Gordie's Call

A national campaign to prevent alcohol abuse and hazing

Hazing Education

Hazing Fact

Hazing: Any activity expected of someone joining a group (or to maintain full status in a group) that humiliates, degrades or risks emotional and/or physical harm, regardless of the person's willingness to participate.

Educate to prevent hazing.

It is not uncommon for students to use terms like "tradition," "rites of passage," or "stunts," to excuse or deny hazing behavior. Some view hazing as leading to positive outcomes such as bonding, group unity, a sense of belonging, and a feeling of achievement. Even when students acknowledge that a groups' behavior may constitute hazing, they often justify the behaviors by discounting the seriousness or categorizing it as "low" level hazing. According to students, "low level" hazing is viewed as silly activities, scavenger hunts, drinking games, nudity, and sexual simulations that are often described as "fun." In labeling some behaviors as less serious, students fail to understand that activities that may seem like harmless activities to some can be uncomfortable and emotionally charged for others. An individual's past experiences with physical, mental, emotional, or sexual abuse can drastically affect they way they react.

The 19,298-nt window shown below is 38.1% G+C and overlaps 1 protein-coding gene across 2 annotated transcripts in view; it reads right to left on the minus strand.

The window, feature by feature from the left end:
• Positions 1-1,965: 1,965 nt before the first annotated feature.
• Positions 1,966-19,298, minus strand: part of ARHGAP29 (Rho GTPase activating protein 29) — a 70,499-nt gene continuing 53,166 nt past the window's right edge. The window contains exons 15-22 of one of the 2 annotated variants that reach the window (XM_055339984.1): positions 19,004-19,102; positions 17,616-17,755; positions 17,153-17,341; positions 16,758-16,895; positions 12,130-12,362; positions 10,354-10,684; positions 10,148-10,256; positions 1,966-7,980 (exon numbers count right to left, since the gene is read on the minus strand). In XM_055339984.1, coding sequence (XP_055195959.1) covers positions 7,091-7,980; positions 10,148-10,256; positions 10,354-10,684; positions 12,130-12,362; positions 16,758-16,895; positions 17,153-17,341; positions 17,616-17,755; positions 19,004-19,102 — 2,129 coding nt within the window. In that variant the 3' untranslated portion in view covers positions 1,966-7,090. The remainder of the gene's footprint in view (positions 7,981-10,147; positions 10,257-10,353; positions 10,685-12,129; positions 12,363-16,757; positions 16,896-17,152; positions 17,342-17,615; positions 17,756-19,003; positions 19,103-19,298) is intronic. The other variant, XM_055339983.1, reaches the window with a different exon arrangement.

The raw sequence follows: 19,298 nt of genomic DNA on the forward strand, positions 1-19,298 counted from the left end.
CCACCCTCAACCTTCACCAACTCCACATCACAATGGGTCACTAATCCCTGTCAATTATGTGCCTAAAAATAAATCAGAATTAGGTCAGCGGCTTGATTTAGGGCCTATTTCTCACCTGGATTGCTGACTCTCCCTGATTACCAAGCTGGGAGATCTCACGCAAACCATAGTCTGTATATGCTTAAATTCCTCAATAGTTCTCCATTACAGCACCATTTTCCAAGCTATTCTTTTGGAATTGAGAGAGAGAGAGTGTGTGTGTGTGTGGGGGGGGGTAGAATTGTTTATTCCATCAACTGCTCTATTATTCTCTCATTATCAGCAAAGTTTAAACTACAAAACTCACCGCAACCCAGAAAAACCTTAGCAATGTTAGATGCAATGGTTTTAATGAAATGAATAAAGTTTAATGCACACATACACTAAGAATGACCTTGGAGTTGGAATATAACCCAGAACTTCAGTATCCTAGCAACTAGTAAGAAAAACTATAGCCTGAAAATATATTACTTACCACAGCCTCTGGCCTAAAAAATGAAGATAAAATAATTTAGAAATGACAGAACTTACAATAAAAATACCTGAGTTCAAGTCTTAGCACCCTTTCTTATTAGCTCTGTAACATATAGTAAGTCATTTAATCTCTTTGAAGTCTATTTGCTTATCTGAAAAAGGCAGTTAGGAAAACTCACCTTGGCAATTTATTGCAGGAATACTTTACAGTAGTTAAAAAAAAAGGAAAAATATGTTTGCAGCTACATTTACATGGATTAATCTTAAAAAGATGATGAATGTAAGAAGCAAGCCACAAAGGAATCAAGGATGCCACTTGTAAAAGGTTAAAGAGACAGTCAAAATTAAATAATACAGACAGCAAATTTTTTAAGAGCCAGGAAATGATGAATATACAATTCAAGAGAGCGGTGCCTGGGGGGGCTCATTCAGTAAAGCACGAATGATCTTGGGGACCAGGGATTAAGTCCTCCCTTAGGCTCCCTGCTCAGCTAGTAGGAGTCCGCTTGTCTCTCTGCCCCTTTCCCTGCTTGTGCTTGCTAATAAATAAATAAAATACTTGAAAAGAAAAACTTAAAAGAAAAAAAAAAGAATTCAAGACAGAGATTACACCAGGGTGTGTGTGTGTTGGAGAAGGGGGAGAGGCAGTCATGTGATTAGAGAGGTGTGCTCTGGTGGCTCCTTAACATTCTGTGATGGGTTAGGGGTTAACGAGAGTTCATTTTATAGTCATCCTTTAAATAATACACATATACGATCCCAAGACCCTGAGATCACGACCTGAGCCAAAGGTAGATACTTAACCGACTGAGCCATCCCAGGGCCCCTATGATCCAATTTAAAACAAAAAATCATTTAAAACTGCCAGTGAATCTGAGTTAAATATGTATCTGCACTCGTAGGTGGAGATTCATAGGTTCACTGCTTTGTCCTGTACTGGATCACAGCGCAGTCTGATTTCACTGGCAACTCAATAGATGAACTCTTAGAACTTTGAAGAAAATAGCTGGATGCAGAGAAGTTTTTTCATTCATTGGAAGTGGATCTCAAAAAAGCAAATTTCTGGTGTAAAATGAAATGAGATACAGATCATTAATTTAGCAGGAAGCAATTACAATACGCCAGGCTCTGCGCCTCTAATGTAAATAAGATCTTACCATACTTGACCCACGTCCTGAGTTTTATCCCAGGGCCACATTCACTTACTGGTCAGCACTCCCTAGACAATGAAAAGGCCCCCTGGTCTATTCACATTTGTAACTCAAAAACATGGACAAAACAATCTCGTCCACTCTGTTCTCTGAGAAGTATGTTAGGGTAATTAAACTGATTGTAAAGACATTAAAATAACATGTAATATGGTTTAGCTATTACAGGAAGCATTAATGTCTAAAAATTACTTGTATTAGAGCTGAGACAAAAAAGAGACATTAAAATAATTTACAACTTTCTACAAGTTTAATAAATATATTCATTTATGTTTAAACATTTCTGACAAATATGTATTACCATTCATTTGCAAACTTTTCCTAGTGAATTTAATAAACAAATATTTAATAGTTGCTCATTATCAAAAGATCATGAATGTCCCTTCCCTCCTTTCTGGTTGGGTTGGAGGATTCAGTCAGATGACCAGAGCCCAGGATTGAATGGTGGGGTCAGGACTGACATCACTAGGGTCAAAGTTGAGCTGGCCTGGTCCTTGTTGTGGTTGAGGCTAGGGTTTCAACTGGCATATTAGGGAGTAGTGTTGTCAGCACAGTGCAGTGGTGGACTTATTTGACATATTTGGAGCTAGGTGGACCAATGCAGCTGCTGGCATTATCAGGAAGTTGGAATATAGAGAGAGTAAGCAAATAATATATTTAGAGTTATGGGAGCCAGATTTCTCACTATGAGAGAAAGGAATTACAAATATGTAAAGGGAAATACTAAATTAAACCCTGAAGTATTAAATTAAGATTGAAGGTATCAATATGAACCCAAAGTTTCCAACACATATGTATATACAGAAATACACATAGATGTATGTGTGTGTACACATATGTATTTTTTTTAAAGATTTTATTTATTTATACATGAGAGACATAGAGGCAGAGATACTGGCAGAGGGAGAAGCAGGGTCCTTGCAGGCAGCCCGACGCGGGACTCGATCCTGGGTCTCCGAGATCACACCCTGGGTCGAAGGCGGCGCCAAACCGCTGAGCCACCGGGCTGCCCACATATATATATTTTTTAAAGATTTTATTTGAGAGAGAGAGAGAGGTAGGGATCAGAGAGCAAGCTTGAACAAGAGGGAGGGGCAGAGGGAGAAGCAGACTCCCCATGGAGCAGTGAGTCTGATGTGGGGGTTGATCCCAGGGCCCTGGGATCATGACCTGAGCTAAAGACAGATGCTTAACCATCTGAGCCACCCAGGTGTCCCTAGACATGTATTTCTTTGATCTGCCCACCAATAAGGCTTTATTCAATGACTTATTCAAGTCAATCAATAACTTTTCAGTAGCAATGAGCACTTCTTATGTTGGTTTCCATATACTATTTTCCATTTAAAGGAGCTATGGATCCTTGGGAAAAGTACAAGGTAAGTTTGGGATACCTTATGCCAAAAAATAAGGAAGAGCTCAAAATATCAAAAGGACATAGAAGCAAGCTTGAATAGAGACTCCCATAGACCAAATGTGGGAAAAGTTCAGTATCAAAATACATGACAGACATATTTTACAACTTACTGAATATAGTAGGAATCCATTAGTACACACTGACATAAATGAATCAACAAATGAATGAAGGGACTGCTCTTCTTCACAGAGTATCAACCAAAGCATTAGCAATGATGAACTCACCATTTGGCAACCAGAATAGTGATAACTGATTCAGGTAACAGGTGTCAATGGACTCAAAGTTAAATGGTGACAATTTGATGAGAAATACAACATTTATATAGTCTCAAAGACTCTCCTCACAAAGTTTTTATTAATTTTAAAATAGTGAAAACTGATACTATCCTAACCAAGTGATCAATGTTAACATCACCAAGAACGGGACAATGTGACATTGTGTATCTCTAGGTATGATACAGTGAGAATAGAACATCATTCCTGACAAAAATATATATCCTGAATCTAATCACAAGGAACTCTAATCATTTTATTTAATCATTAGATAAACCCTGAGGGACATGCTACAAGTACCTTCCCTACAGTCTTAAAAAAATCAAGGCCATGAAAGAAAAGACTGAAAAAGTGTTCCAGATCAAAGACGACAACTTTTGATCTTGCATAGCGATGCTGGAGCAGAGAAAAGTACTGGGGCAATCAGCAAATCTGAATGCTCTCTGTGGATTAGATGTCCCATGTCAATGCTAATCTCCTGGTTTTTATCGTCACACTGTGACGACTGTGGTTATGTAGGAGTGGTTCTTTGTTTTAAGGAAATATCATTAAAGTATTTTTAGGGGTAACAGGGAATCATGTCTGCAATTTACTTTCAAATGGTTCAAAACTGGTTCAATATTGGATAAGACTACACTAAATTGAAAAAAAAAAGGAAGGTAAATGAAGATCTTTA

Hazing is an abusive and destructive practice found on high school and college campuses and in organizations across the nation and worldwide. Hazing often robs people of their dreams and ability to trust in others and tragically robs many of their lives. Hazing can be subtle or violent. It is about power disguised as an event to create unity. The psychology of hazing is complex, but one thing is certain - the effects of hazing are deep and long lasting.

Information adapted from Elizabeth J. Allan, Ph.D., University of Maine; Mary Madden Ph.D., University of Maine - “Yeah, but it wasn’t hazing!"